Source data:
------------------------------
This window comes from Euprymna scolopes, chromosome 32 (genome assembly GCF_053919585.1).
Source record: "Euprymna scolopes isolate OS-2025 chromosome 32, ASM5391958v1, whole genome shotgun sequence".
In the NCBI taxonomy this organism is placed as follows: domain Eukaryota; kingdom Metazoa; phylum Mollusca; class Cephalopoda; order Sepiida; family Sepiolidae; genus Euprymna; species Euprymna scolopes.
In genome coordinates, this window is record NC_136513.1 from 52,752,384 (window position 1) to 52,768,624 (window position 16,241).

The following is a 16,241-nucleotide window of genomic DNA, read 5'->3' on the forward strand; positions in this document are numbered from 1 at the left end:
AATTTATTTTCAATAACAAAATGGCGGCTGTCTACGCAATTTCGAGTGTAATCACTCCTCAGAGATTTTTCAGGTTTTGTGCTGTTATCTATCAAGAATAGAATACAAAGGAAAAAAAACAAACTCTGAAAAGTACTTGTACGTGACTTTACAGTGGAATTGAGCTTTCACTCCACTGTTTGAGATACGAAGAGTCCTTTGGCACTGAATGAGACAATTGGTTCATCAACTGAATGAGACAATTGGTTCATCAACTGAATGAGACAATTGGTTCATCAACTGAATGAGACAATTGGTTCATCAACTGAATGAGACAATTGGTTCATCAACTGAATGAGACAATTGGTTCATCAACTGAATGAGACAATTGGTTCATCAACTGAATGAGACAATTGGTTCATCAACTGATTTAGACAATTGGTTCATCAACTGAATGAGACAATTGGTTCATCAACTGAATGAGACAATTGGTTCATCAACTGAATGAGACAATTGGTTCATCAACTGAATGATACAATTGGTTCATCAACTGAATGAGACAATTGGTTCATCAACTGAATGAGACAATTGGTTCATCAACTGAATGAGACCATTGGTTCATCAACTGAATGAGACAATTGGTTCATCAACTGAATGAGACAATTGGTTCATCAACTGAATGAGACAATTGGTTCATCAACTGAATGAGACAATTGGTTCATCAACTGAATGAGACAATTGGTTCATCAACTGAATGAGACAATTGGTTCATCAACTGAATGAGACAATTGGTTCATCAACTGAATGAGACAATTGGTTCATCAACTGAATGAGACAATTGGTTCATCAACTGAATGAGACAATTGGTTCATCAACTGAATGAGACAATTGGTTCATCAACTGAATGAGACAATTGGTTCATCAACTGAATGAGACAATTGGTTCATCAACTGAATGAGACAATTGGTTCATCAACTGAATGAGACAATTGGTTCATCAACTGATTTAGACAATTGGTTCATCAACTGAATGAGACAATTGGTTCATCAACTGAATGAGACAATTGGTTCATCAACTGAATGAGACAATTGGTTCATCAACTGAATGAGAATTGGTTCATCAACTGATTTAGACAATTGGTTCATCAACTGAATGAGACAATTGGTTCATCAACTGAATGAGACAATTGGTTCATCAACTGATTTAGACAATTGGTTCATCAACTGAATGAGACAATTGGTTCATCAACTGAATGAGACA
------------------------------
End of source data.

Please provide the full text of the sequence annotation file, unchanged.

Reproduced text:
This window comes from Euprymna scolopes, chromosome 32 (genome assembly GCF_053919585.1).
Source record: "Euprymna scolopes isolate OS-2025 chromosome 32, ASM5391958v1, whole genome shotgun sequence".
In the NCBI taxonomy this organism is placed as follows: domain Eukaryota; kingdom Metazoa; phylum Mollusca; class Cephalopoda; order Sepiida; family Sepiolidae; genus Euprymna; species Euprymna scolopes.
In genome coordinates, this window is record NC_136513.1 from 52,752,384 (window position 1) to 52,768,624 (window position 16,241).

The following is a 16,241-nucleotide window of genomic DNA, read 5'->3' on the forward strand; positions in this document are numbered from 1 at the left end:
AATTTATTTTCAATAACAAAATGGCGGCTGTCTACGCAATTTCGAGTGTAATCACTCCTCAGAGATTTTTCAGGTTTTGTGCTGTTATCTATCAAGAATAGAATACAAAGGAAAAAAAACAAACTCTGAAAAGTACTTGTACGTGACTTTACAGTGGAATTGAGCTTTCACTCCACTGTTTGAGATACGAAGAGTCCTTTGGCACTGAATGAGACAATTGGTTCATCAACTGAATGAGACAATTGGTTCATCAACTGAATGAGACAATTGGTTCATCAACTGAATGAGACAATTGGTTCATCAACTGAATGAGACAATTGGTTCATCAACTGAATGAGACAATTGGTTCATCAACTGAATGAGACAATTGGTTCATCAACTGAATGAGACAATTGGTTCATCAACTGATTTAGACAATTGGTTCATCAACTGAATGAGACAATTGGTTCATCAACTGAATGAGACAATTGGTTCATCAACTGAATGAGACAATTGGTTCATCAACTGAATGATACAATTGGTTCATCAACTGAATGAGACAATTGGTTCATCAACTGAATGAGACAATTGGTTCATCAACTGAATGAGACCATTGGTTCATCAACTGAATGAGACAATTGGTTCATCAACTGAATGAGACAATTGGTTCATCAACTGAATGAGACAATTGGTTCATCAACTGAATGAGACAATTGGTTCATCAACTGAATGAGACAATTGGTTCATCAACTGAATGAGACAATTGGTTCATCAACTGAATGAGACAATTGGTTCATCAACTGAATGAGACAATTGGTTCATCAACTGAATGAGACAATTGGTTCATCAACTGAATGAGACAATTGGTTCATCAACTGAATGAGACAATTGGTTCATCAACTGAATGAGACAATTGGTTCATCAACTGAATGAGACAATTGGTTCATCAACTGAATGAGACAATTGGTTCATCAACTGAATGAGACAATTGGTTCATCAACTGATTTAGACAATTGGTTCATCAACTGAATGAGACAATTGGTTCATCAACTGAATGAGACAATTGGTTCATCAACTGAATGAGACAATTGGTTCATCAACTGAATGAGAATTGGTTCATCAACTGATTTAGACAATTGGTTCATCAACTGAATGAGACAATTGGTTCATCAACTGAATGAGACAATTGGTTCATCAACTGATTTAGACAATTGGTTCATCAACTGAATGAGACAATTGGTTCATCAACTGAATGAGACA